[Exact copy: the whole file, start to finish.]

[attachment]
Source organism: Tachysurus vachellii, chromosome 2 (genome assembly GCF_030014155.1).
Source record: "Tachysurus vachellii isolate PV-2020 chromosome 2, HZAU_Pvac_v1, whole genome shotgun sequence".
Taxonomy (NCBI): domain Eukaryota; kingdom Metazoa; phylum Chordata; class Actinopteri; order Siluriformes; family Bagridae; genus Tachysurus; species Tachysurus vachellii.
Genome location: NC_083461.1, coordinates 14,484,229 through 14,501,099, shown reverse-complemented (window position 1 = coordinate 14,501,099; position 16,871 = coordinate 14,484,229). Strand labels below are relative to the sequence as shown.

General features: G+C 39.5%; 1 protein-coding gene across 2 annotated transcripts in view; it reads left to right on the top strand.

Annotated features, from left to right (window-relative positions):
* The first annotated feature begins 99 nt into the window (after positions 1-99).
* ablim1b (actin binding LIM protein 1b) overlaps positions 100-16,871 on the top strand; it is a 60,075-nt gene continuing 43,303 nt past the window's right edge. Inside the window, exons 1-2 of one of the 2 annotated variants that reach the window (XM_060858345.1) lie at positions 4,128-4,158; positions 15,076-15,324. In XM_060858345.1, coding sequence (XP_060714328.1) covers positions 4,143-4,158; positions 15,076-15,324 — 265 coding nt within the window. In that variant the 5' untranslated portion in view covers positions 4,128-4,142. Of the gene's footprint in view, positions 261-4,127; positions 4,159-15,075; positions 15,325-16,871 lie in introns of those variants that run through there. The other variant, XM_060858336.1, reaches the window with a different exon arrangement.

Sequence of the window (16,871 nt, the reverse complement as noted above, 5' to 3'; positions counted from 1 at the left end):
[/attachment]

Source organism: Tachysurus vachellii, chromosome 2 (genome assembly GCF_030014155.1).
Source record: "Tachysurus vachellii isolate PV-2020 chromosome 2, HZAU_Pvac_v1, whole genome shotgun sequence".
Taxonomy (NCBI): domain Eukaryota; kingdom Metazoa; phylum Chordata; class Actinopteri; order Siluriformes; family Bagridae; genus Tachysurus; species Tachysurus vachellii.
Genome location: NC_083461.1, coordinates 14,484,229 through 14,501,099, shown reverse-complemented (window position 1 = coordinate 14,501,099; position 16,871 = coordinate 14,484,229). Strand labels below are relative to the sequence as shown.

General features: G+C 39.5%; 1 protein-coding gene across 2 annotated transcripts in view; it reads left to right on the top strand.

Annotated features, from left to right (window-relative positions):
* The first annotated feature begins 99 nt into the window (after positions 1-99).
* ablim1b (actin binding LIM protein 1b) overlaps positions 100-16,871 on the top strand; it is a 60,075-nt gene continuing 43,303 nt past the window's right edge. Inside the window, exons 1-2 of one of the 2 annotated variants that reach the window (XM_060858345.1) lie at positions 4,128-4,158; positions 15,076-15,324. In XM_060858345.1, coding sequence (XP_060714328.1) covers positions 4,143-4,158; positions 15,076-15,324 — 265 coding nt within the window. In that variant the 5' untranslated portion in view covers positions 4,128-4,142. Of the gene's footprint in view, positions 261-4,127; positions 4,159-15,075; positions 15,325-16,871 lie in introns of those variants that run through there. The other variant, XM_060858336.1, reaches the window with a different exon arrangement.

Sequence of the window (16,871 nt, the reverse complement as noted above, 5' to 3'; positions counted from 1 at the left end):